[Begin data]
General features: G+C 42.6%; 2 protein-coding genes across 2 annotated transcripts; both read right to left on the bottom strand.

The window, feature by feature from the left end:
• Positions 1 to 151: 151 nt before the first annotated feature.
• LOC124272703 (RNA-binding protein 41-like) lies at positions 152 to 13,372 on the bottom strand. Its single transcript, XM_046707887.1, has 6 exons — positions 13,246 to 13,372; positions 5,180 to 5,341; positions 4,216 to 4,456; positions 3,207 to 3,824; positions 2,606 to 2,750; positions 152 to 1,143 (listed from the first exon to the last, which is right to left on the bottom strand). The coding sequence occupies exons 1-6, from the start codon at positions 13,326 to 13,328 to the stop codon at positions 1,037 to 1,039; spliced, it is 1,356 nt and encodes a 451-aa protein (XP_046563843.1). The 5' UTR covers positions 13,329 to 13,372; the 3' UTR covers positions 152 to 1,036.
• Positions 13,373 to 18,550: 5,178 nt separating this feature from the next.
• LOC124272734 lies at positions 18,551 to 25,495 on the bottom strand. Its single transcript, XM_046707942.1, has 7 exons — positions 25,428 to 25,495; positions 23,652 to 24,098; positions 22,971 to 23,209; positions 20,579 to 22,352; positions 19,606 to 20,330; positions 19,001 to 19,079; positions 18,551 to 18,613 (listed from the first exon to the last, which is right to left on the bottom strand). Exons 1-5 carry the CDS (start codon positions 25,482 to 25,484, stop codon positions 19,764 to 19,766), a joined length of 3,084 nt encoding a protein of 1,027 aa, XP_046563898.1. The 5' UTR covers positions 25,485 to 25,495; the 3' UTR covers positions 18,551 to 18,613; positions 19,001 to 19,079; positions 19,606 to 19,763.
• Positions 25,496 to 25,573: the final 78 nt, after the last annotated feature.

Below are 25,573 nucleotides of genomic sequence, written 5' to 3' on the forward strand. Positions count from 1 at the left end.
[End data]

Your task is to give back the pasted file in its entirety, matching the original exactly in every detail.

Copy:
General features: G+C 42.6%; 2 protein-coding genes across 2 annotated transcripts; both read right to left on the bottom strand.

The window, feature by feature from the left end:
• Positions 1 to 151: 151 nt before the first annotated feature.
• LOC124272703 (RNA-binding protein 41-like) lies at positions 152 to 13,372 on the bottom strand. Its single transcript, XM_046707887.1, has 6 exons — positions 13,246 to 13,372; positions 5,180 to 5,341; positions 4,216 to 4,456; positions 3,207 to 3,824; positions 2,606 to 2,750; positions 152 to 1,143 (listed from the first exon to the last, which is right to left on the bottom strand). The coding sequence occupies exons 1-6, from the start codon at positions 13,326 to 13,328 to the stop codon at positions 1,037 to 1,039; spliced, it is 1,356 nt and encodes a 451-aa protein (XP_046563843.1). The 5' UTR covers positions 13,329 to 13,372; the 3' UTR covers positions 152 to 1,036.
• Positions 13,373 to 18,550: 5,178 nt separating this feature from the next.
• LOC124272734 lies at positions 18,551 to 25,495 on the bottom strand. Its single transcript, XM_046707942.1, has 7 exons — positions 25,428 to 25,495; positions 23,652 to 24,098; positions 22,971 to 23,209; positions 20,579 to 22,352; positions 19,606 to 20,330; positions 19,001 to 19,079; positions 18,551 to 18,613 (listed from the first exon to the last, which is right to left on the bottom strand). Exons 1-5 carry the CDS (start codon positions 25,482 to 25,484, stop codon positions 19,764 to 19,766), a joined length of 3,084 nt encoding a protein of 1,027 aa, XP_046563898.1. The 5' UTR covers positions 25,485 to 25,495; the 3' UTR covers positions 18,551 to 18,613; positions 19,001 to 19,079; positions 19,606 to 19,763.
• Positions 25,496 to 25,573: the final 78 nt, after the last annotated feature.

Below are 25,573 nucleotides of genomic sequence, written 5' to 3' on the forward strand. Positions count from 1 at the left end.